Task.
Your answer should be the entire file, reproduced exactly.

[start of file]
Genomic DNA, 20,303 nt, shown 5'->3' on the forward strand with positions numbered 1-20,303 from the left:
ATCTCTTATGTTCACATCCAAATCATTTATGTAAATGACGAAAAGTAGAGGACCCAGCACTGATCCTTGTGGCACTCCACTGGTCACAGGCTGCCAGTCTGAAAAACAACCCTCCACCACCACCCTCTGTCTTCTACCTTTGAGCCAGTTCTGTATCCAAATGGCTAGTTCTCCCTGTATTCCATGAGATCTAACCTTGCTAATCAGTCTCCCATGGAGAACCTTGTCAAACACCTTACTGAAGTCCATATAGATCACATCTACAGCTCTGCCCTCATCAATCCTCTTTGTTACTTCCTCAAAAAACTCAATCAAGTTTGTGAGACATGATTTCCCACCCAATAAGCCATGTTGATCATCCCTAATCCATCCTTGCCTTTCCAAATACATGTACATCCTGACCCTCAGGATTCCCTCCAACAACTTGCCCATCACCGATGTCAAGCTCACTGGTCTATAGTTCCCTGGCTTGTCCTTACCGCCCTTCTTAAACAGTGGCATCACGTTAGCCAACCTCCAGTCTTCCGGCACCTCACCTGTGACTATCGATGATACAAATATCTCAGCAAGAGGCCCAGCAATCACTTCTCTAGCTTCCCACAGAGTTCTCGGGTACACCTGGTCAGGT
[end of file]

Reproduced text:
Genomic DNA, 20,303 nt, shown 5'->3' on the forward strand with positions numbered 1-20,303 from the left:
ATCTCTTATGTTCACATCCAAATCATTTATGTAAATGACGAAAAGTAGAGGACCCAGCACTGATCCTTGTGGCACTCCACTGGTCACAGGCTGCCAGTCTGAAAAACAACCCTCCACCACCACCCTCTGTCTTCTACCTTTGAGCCAGTTCTGTATCCAAATGGCTAGTTCTCCCTGTATTCCATGAGATCTAACCTTGCTAATCAGTCTCCCATGGAGAACCTTGTCAAACACCTTACTGAAGTCCATATAGATCACATCTACAGCTCTGCCCTCATCAATCCTCTTTGTTACTTCCTCAAAAAACTCAATCAAGTTTGTGAGACATGATTTCCCACCCAATAAGCCATGTTGATCATCCCTAATCCATCCTTGCCTTTCCAAATACATGTACATCCTGACCCTCAGGATTCCCTCCAACAACTTGCCCATCACCGATGTCAAGCTCACTGGTCTATAGTTCCCTGGCTTGTCCTTACCGCCCTTCTTAAACAGTGGCATCACGTTAGCCAACCTCCAGTCTTCCGGCACCTCACCTGTGACTATCGATGATACAAATATCTCAGCAAGAGGCCCAGCAATCACTTCTCTAGCTTCCCACAGAGTTCTCGGGTACACCTGGTCAGGT